When we first came to China, we were equally discreet and subtle in how we presented the brand and that created a problem. People simply didn’t see or couldn’t see the brand. They couldn’t understand what the store was about. We’ve had to be more direct and less subtle in how we communicate the brand. We need to do a better job of telling brand stories to give a deeper, richer more robust sense of brand. We’ve recognized that while there’s a broad awareness of consumers, we need to work very hard to increase the depth of that knowledge. There is limited understanding of our heritage and that diamonds are central to our business, that we cut our own diamonds. We need to work much harder to communicate that in China than in America or even in Japan.

WSJ: How are you changing your strategy based on what you’ve learned?

Mr. Kowalski: One thing we’ve started to do is use Tiffany blue far more aggressively in the stores and in the facade.

The other thing we’ve done in China is focus on diamonds. We are the world’s authority on diamonds and we’ve emphasized that more dramatically than anywhere else in the world. We’re also speaking more about the Tiffany heritage. We are 176 years old and more longer-lived than many of the luxury brands.

WSJ: You’ve had success in China recently, but what are some of the challenges?

Mr. Kowalski: Diamonds are seen as value items here, which is at the core of their attraction. But one of the challenges with them in China is the bridal tradition, the engagement ring tradition. It has developed some in the last 10 years. But that’s a core part of our business. We’d like to think our presence here is encouraging that development of the tradition.

Write to Laurie Burkitt at laurie.burkitt@wsj.com

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About Alexander Gordin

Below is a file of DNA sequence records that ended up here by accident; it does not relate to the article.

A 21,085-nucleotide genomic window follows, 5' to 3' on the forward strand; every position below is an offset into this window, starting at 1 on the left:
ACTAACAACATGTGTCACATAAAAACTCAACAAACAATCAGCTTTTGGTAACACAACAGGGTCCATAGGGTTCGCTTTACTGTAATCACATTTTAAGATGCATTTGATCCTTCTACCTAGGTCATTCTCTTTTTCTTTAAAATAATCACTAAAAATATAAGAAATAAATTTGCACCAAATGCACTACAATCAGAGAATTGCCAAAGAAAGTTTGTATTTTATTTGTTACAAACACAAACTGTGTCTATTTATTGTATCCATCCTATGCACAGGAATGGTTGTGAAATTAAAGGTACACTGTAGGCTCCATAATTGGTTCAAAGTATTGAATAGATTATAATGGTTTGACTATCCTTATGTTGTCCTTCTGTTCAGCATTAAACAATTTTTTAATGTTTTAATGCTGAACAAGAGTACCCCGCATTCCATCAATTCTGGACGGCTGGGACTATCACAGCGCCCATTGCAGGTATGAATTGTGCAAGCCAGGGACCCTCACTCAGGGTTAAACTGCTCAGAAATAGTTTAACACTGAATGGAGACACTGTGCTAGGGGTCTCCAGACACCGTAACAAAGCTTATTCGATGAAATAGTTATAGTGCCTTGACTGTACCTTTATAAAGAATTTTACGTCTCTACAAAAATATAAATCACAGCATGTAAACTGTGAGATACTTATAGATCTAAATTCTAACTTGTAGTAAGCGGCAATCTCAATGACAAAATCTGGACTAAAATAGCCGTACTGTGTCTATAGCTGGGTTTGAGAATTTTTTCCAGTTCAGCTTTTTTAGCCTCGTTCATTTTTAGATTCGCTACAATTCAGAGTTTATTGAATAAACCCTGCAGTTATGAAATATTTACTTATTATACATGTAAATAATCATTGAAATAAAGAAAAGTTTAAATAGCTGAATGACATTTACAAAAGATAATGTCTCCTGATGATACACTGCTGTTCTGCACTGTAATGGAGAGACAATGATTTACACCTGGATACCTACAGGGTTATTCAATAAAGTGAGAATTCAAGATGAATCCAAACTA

An international merchant banking professional with over twenty years of business operating and advisory experience in the areas of export finance, international project finance, risk mitigation and cross-border business development. Clients include foreign governments, municipalities and state enterprises as well as Fortune 500 and small/medium enterprises. Strong entrepreneurial instincts, combined with leadership and strategic skills. Transactional and negotiations experience in over thirty five countries. Author of the highly acclaimed "Fluent in Foreign Business" book and creator of the "Fluent in OPIC", "Fluent in EXIM","Fluent In Foreign Franchising", "Fluent in FCPA",and "Fluent in USTDA" seminar/webinar series. Currently developing "Fluent In ......" seminars and publications. Co-author of the Fi3 Country Business Appeal Indices. Extensive international business development and project finance transaction experience in healthcare, aerospace, ICT, conventional and alternative energy infrastructure, distribution and hospitality industries. Experience managing international public and private corporations. Co-Founded three companies abroad. Strong Emerging and Frontier Market expertise. Published and featured in numerous publications including: The Wall Street Journal, Knowledge@Wharton, NBC.com, The Chicago Tribune, Industry Week, Industry Today, Business Finance, Wharton Magazine Blog, NY Enterprise Report, Success magazine, Kyiv Post and on a number of radio and television programs including: Voice of America, CNBC, CNNfn, and Bloomberg. Frequent speaker on strategy, cross-border finance and international business development. Executive MBA from the Wharton School at the University of Pennsylvania. B.S. in Management of Information Systems from the Polytechnic Institute of NYU. Specialties Strategic Management Advisory, Export Finance, International Project Finance & Risk Management, Cross-border Negotiations, Structured Finance transactions, Senior Government and Corporate officials liason